It’s Monday, I’m two cups of coffee in, and I’m working from home…again. The desk that I haphazardly assembled (without reading the instructions, of course) is just crooked enough to allow my pen to roll onto the floor…again. My zoom link isn’t working, and my phone lights up with the notification of yet another cancelled event. I remind myself to breathe…again.
We’ve all experienced seasons of disorder and discontentment, and we’ve all felt lonely for a time or two—but when has it ever been quite like this? When was there ever a time of such unanimous uncertainty and dissatisfaction? When I survey my Facebook timeline, it seems that we are all experiencing the same anxieties over the same global crisis, and in many cases, there’s the same silver lining:
“This is really hard, but I’m grateful to have extra family time.”
That is a beautiful sentiment, and I can appreciate that, for many, the pandemic has opened doors for family meals, work breaks with the kids, and long weekends with in-laws that wouldn’t have been possible in a pre-COVID world. That is all wonderful, but this single twenty-four year old living three hundred miles away from her family is not soaking up the joys of ‘extra family time.’
Nope, I haven’t been baking bread with my parents or exploring new mountain trails with my children. My siblings and I have not had weekly movie nights, and there haven’t been any mid-day breaks filled with laughter and memory making.
Instead, I have had to learn to navigate my own feelings of loneliness in the midst of a global crisis. I have had to reconcile that this particular loneliness is not a fleeting feeling that can be solved by a coffee date with a friend or a phone call with family. Instead, this has been a months-long journey through agonizing and unrelenting isolation. It has been uncomfortable at times. Frankly, it’s been miserable, but I have learned a few things in the middle of this mystery.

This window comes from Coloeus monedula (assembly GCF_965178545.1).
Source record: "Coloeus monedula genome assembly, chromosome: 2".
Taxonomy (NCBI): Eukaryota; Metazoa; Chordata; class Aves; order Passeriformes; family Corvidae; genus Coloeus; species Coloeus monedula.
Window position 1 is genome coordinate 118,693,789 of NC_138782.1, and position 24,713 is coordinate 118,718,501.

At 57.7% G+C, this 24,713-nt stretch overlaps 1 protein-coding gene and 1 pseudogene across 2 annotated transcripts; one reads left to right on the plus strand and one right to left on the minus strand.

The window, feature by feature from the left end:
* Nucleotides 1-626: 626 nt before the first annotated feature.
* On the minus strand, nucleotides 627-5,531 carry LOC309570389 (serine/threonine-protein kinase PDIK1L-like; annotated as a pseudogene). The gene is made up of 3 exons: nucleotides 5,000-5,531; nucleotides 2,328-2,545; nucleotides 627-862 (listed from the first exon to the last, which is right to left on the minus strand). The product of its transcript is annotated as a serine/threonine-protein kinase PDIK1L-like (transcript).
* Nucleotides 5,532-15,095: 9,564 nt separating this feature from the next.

If you’ve ever hydroplaned in a vehicle without four-wheel drive, you may be familiar with the feeling of absolute, unadulterated panic. One of the first driving lessons I learned: when you lose control, resist the temptation to make sudden movements to accelerate, stop, or change direction. Yet, there I was, a month into a global crisis frantically grasping at the illusion of control and doing my very best to move forward—without taking a moment to pause and evaluate what was actually happening. In an already frightening and chaotic time, I got lost in a spiral of anxiety and panic, and I wound up (you guessed it) feeling isolated… and even embarrassed. I’ve learned that it is much less lonely to simply embrace this mess and the truth that we are all in this together. (cue the High School Musical soundtrack…) I’ve learned to embrace the chaos and lean into the twists and turns, just like they teach in Driver’s Ed.
“I need you to remind me that I’m not a failure.”
– me, actually speaking these words just last week.
Alright, I know that I was just singing, “We’re all in this together,”—and I meant it. Still, the truth is that we don’t all experience the same stage of grief at the same time or in the same degree. When we feel isolated, we can begin to believe lies about ourselves and our value. To combat this, I must be willing to be vulnerable with people I trust and allow them to quiet the lies. I must be willing to get real about the false narrative in my head and allow trusted friends to speak the truth to me. In other words, we expose the narrative together.